The High Plains Society
Applied Anthropology

The High Plains Applied Anthropologist
2002 Articles

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Socioeconomic Growth, Culture Scale, and Household Well-Being: A Test of the Power-Elite Hypothesis
John H. Bodley
No. 1, Vol. 22, Spring, 2002 pp 5 – 19

Socioeconomic growth is an elite-directed process that concentrates social power in direct proportion to increases in culture scale. Power-elites have used at least three different ways to control social power to their own advantage: 1) domestically by means of kinship; 2) politically by means of rulers; and 3) commercially by means of the market.

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Going, Going, Gone: Selling Out the Homeowners
Susan Hamilton
No. 1, Vol. 22, Spring, 2002 pp 20 -25

Inequities in housing conditions and political power among neighborhoods in a small, economically distressed city have been aggravated by a strategy of auctioning tax-delinquent properties. The city’s auction policies and their implementation are so flawed that they are reducing already low rates of homeownership, adding to the proliferation of vacant buildings and aggravating the financial losses from a shrinking tax base.

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Fieldwork in Ecuador in the Time of “Cholera:” Contagion in National Disasters
Donna Dwiggins
No. 1, Vol. 22, Spring, 2002 pp 39 – 57

Ecuador experienced a great deal of turmoil in 1999 from floods provoked by El Nino (along with several volcanoes threatening eruption, provoking geophysical tremors) and severe economic problems with resultant political tremors. This article is a personal narrative of the human turmoil, mitigating behaviors, and coping strategies that I observed and experienced among middle-class urban residents of Quito and rural indigenous protestors.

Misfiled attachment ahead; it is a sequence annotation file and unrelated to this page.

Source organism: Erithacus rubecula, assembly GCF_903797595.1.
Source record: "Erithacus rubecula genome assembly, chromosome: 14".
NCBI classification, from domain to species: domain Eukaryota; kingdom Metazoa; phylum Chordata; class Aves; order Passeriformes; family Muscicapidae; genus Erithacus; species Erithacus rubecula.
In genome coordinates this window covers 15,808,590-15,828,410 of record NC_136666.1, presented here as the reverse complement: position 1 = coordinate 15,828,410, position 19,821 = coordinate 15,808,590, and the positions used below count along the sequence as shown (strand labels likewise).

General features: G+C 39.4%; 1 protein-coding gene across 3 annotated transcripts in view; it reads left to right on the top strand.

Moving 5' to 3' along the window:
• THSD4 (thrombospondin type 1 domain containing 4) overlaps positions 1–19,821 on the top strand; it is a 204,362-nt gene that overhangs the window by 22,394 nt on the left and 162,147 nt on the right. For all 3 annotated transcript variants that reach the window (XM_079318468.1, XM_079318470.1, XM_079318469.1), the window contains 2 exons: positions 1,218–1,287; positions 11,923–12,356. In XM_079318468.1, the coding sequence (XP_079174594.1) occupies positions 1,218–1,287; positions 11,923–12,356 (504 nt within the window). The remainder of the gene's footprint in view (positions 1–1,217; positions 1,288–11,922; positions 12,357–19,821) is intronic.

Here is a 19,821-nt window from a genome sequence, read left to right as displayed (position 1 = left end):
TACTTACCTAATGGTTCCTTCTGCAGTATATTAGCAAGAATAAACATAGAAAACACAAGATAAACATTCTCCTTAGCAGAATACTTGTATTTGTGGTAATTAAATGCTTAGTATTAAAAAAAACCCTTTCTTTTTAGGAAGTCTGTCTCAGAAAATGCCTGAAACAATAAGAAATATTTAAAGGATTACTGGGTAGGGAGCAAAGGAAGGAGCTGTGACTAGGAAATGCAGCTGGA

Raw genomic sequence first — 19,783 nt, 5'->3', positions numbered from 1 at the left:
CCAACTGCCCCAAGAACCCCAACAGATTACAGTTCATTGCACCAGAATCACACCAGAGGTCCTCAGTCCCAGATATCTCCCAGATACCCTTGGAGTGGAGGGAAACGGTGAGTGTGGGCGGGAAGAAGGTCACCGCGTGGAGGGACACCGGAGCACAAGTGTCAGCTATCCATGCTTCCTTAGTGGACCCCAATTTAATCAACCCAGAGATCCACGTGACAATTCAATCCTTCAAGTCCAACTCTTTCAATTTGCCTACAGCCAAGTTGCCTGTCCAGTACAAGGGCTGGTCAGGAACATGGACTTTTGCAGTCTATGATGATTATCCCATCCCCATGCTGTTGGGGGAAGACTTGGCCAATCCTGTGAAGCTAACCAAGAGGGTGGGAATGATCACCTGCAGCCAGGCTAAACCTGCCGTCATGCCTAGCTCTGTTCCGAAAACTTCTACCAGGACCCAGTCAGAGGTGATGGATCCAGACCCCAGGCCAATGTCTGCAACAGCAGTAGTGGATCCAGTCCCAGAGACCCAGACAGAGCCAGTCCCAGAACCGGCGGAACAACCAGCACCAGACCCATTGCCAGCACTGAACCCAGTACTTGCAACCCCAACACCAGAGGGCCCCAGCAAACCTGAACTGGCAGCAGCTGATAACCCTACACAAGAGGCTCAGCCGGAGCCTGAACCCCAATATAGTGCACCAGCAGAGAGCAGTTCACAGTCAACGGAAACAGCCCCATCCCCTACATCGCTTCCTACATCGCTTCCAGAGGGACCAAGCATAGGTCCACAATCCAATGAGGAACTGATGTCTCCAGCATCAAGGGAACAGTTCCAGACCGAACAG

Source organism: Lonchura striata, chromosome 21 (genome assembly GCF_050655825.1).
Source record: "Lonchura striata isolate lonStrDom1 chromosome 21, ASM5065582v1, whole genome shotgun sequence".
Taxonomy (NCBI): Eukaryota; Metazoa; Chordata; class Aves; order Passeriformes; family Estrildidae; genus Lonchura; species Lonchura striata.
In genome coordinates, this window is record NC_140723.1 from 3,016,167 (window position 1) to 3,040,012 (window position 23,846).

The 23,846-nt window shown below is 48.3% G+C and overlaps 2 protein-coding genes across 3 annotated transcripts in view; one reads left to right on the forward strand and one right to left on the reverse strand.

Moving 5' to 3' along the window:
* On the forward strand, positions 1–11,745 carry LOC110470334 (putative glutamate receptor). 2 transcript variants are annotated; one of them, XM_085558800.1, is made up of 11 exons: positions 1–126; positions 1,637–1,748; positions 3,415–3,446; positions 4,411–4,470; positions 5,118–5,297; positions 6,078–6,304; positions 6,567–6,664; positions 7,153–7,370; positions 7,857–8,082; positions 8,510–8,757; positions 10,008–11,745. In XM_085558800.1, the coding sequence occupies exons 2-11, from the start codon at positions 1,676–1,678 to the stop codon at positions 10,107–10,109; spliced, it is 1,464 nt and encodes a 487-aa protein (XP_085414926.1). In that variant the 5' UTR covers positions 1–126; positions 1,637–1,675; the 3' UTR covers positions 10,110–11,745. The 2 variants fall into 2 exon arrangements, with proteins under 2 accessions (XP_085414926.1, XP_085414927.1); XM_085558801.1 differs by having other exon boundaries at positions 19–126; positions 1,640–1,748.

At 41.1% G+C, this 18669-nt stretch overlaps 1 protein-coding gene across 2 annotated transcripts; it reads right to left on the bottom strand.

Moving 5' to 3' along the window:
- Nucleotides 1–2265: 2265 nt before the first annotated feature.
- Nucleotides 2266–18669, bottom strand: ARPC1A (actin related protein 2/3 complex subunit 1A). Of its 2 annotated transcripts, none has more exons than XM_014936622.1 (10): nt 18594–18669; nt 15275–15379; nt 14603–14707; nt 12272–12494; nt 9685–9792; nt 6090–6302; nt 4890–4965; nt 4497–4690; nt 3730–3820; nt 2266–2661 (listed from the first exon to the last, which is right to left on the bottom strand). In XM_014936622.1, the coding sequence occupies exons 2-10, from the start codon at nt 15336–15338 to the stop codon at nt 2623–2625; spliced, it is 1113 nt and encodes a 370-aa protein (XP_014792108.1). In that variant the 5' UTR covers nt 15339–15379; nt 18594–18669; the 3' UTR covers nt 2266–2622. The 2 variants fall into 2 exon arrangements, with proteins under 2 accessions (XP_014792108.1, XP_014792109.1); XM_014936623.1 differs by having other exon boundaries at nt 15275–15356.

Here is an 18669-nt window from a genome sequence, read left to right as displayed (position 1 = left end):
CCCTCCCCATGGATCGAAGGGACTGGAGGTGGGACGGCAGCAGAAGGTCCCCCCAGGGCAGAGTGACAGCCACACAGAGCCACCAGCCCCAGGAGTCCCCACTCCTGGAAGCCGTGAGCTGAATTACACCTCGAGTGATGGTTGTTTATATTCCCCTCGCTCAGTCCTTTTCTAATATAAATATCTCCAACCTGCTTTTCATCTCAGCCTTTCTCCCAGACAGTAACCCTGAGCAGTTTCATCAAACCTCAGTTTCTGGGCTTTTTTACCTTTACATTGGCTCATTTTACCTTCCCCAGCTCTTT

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Geographies of Power and Participatory Planning: Community Case Studies from Ecuador and the U.S.
Laurie J. Price and Fernando Moreno Arteaga
No. 1, Vol. 22, Spring, 2002 pp 58 – 67

Geographies of power are inscribed in urban streets and rural roads, in the design of public space, and in the availability of shelter. They also are inscribed in the mix of flora and fauna, or their disappearance, in the flow of water and the condition of the air. But pockets of resistance do exist to the bold inscription of power on the landscape. Participatory planning is an important weapon in that resistance, because together with certain other fields, applied anthropology has become involved with theories and methods of participatory planning.

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Challenges to the Grassroots: The Use of Strategic Planning by Southern Progressives for Economic Development and Power Relations in the Lower Mississippi Delta
Stanley E. Hyland
No. 1, Vol. 22, Spring, 2002 pp 68- 74

This paper analyzes the causes for the shift toward the use of strategic planning by Southern Progressives and its implications for community-based groups through an examination of two major initiatives involving either a major federal or foundation program. Specifically, it examines the use of strategic planning in handling conflict with community-based groups as these groups attempt to gain more fiscal resources and decision-making authority in public policy.

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Environmental Injustice as Manifested in the Building of Incinerators within the State of New Jersey
Dana K. Natale
No. 1, Vol. 22, Spring, 2002 pp 75 – 90

Data collected in collaboration with the New Jersey Grass Roots Environmental Organization Inc. are used to develop an operational definition of environmental justice that could be used by communities in evaluating government or industry proposals for environmentally controversial projects.

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Culture, Geography, and the Anthropology of Work: Textual Understandings of Equilibrio and Solidaridad in the Mondragon (Basque) Cooperatives
Mary Abascal-Hildebrand
No. 1, Vol. 22, Spring, 2002 pp 100 – 115